In order to identify variables associated with physical and mental fatigue, we ran multiple regression models separately for PROFAD physical and PROFAD mental fatigue scores. The models included the candidate variables: age, sex, symptom years, anti-Ro or anti-La positivity, pain, dryness, Epworth Sleepiness Scale and BMI. In addition, we included dummy variables for comorbidities associated with drowsiness—anaemia, obesity, hypothyroidism, IDDM, NIDDM, coeliac disease and a diagnosis of clinical depression (labelled respectively, Anaemia COMORBID, Obesity COMORBID, Hypothyroidism COMORBID, IDD COMORBID, NIDD COMORBID, Coeliac COMORBID and Depression COMORBID). The dummy variable DROWSY Medications captured those patients on medications associated with drowsiness. A list of medications associated with drowsiness is given in the online supplementary appendix. In addition, the model included anxiety and depression scores from the HADS. Given the large number of candidate variables, we used a Benjamini-Hochberg correction to adjust the false discovery rate (p value=0.05).14 Further statistical details are given in the online supplementary file. Full multiple regression equations for PROFAD physical and PROFAD mental scores are presented in online supplementary table 3. These analyses are summarised in figure 1. Note that while there was a weak association between ESSDAI disease activity scores and PROFAD fatigue scores, this was not robust to the inclusion of other covariates, see online supplementary appendix.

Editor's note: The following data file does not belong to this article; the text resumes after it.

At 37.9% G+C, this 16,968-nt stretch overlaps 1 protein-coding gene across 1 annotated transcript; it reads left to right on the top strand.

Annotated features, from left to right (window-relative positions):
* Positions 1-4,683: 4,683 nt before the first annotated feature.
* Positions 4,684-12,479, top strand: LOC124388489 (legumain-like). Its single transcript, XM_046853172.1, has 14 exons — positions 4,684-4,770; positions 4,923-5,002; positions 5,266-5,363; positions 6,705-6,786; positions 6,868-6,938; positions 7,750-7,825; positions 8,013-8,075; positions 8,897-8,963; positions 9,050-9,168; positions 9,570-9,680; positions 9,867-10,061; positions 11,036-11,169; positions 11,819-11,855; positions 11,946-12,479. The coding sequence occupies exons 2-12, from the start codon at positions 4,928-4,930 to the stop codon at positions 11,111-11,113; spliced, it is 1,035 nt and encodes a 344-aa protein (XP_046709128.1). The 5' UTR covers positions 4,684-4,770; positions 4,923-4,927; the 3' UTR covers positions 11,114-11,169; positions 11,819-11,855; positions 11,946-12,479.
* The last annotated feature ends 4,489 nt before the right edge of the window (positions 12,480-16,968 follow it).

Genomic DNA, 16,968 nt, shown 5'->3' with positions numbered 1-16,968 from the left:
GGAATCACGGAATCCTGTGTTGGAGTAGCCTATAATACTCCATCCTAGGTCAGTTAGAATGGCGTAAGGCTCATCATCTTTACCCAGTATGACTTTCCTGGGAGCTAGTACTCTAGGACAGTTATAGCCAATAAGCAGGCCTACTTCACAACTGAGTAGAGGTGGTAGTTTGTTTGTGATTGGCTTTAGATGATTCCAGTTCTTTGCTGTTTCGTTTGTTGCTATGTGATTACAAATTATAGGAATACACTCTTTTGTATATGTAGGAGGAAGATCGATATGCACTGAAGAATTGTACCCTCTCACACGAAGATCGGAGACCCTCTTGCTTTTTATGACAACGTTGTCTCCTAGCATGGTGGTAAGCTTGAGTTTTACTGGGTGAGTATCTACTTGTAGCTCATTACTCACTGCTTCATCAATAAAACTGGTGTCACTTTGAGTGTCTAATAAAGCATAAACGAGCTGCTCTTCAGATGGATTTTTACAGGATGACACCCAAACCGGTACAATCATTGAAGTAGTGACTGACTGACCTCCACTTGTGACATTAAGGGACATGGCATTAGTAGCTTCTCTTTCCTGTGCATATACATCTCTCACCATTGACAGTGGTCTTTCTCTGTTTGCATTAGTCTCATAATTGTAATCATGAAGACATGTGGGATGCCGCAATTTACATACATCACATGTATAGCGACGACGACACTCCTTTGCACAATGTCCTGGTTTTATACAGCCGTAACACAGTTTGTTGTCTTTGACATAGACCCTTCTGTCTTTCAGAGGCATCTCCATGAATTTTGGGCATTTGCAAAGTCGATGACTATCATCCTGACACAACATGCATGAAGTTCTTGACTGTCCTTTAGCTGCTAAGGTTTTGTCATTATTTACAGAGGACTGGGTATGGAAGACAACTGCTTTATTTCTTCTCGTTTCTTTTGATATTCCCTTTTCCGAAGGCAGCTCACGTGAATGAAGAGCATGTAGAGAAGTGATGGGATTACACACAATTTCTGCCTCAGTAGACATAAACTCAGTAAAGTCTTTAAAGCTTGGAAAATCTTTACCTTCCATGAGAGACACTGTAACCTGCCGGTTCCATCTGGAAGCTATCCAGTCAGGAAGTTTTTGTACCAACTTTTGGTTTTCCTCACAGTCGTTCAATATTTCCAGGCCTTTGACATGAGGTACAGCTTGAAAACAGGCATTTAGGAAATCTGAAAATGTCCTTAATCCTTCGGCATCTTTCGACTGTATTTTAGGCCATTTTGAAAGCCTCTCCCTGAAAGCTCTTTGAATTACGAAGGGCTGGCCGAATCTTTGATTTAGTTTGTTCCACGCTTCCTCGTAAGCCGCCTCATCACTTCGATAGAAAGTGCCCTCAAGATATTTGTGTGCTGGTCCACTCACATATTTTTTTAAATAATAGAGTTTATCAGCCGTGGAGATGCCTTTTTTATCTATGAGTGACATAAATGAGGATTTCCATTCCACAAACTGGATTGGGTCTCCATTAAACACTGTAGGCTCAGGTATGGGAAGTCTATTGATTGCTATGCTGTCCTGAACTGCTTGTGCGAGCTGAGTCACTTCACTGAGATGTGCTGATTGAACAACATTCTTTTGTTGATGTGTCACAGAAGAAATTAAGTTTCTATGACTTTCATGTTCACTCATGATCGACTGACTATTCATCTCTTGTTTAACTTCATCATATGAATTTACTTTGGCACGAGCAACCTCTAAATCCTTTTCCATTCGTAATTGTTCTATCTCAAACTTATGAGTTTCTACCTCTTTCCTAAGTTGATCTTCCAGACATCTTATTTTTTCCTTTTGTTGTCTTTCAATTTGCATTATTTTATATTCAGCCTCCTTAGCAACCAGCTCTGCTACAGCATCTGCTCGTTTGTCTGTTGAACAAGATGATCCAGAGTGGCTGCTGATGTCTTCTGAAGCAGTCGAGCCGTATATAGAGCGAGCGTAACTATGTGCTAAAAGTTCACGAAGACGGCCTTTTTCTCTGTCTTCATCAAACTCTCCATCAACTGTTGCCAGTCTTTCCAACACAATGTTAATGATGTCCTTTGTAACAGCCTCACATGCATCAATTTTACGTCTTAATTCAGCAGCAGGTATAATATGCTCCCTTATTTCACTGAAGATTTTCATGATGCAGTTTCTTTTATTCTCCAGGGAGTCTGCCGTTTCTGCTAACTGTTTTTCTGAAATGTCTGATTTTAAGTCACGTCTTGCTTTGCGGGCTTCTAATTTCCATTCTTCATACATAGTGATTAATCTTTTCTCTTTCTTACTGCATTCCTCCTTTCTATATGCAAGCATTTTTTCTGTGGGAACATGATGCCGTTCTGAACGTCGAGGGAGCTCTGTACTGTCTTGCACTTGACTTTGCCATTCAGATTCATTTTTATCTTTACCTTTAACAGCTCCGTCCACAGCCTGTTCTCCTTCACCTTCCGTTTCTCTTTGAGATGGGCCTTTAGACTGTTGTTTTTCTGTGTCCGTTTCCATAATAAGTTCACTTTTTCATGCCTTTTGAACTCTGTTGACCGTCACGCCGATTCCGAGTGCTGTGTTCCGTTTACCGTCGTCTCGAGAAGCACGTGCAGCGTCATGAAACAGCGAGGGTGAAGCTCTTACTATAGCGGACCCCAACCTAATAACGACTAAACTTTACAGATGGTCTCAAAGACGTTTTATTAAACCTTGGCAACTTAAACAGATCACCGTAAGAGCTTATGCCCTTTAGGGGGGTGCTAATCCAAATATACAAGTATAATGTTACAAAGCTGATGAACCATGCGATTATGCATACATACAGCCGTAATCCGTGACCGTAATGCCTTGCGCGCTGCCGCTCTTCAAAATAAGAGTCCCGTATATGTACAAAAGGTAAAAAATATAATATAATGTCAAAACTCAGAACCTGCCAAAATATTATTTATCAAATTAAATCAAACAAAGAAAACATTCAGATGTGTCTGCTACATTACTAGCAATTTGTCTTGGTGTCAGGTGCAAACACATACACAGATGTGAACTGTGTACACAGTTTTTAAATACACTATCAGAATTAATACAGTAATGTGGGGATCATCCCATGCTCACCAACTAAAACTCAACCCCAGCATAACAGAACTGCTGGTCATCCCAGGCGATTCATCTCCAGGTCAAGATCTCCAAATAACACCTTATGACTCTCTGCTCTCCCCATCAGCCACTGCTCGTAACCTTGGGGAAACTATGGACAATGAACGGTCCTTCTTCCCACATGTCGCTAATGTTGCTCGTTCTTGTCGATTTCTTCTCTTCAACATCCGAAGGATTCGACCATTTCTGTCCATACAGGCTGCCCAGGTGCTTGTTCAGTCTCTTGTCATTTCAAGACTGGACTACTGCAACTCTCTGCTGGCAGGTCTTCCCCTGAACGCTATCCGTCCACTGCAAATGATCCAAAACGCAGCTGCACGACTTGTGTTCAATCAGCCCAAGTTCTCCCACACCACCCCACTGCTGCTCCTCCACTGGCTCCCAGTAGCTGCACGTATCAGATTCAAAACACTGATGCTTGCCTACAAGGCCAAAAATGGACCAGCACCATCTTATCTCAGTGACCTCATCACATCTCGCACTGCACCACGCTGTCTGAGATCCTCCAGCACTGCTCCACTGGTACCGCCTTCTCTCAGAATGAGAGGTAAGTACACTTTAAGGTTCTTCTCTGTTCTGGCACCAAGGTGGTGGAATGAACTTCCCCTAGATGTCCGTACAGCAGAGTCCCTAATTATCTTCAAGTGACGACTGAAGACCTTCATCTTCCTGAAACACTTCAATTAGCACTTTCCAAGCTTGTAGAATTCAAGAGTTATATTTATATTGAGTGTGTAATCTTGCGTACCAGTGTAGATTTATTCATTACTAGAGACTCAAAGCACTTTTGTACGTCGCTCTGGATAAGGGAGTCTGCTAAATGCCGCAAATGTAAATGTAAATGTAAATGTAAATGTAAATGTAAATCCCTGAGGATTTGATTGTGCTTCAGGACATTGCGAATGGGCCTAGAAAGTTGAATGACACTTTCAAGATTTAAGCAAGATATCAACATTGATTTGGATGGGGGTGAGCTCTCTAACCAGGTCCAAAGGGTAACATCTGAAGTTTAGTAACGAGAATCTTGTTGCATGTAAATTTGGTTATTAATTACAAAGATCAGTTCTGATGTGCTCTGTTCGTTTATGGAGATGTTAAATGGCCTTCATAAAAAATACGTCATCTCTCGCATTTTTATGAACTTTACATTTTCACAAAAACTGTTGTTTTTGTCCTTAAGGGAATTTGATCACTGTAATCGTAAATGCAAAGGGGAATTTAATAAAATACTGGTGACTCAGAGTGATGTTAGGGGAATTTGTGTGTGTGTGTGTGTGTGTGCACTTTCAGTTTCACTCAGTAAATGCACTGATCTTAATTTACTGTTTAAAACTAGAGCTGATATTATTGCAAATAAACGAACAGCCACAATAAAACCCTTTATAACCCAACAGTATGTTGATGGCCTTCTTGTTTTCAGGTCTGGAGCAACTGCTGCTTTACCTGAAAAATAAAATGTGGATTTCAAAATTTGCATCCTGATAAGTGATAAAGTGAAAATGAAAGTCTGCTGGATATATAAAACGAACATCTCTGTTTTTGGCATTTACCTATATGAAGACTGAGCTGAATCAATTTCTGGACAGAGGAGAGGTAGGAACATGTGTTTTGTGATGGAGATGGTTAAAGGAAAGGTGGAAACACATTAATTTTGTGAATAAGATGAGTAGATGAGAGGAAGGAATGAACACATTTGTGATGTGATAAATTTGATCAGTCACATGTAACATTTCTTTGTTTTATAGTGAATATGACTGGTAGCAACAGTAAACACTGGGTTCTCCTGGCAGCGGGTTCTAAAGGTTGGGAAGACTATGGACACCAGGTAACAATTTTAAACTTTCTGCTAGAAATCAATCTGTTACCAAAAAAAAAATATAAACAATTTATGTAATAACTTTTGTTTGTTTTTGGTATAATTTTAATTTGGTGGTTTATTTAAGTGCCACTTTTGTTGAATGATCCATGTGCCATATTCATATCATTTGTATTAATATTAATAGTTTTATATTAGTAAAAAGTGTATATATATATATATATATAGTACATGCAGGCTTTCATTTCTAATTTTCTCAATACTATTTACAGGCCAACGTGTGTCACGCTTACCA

Figure 1

Summary multiple regression charts for (A) PROFAD physical fatigue and (B) PROFAD mental fatigue scores. Log worth values indicate the relative importance of each variable in the model. The broken, blue, vertical reference line is for Log worth=2.0 equivalent to an false discovery rate-adjusted p value of 0.01. Note that both pain and depression are closely associated with both physical and mental fatigue. See text. BMI, body mass index; PROFAD, Profile of Fatigue and Discomfort.

Interestingly, pain and depression scores are correlated with both PROFAD physical fatigue and PROFAD mental fatigue scores. The physical fatigue model identified pain, depression, dryness and scores on the Epworth daytime sleepiness scale as the most important variables associated with PROFAD physical fatigue scores (all p≤0.0001). The mental fatigue model identified pain, depression and scores on the Epworth daytime sleepiness scale as the three most important variables associated with PROFAD mental fatigue scores (all p≤0.0001).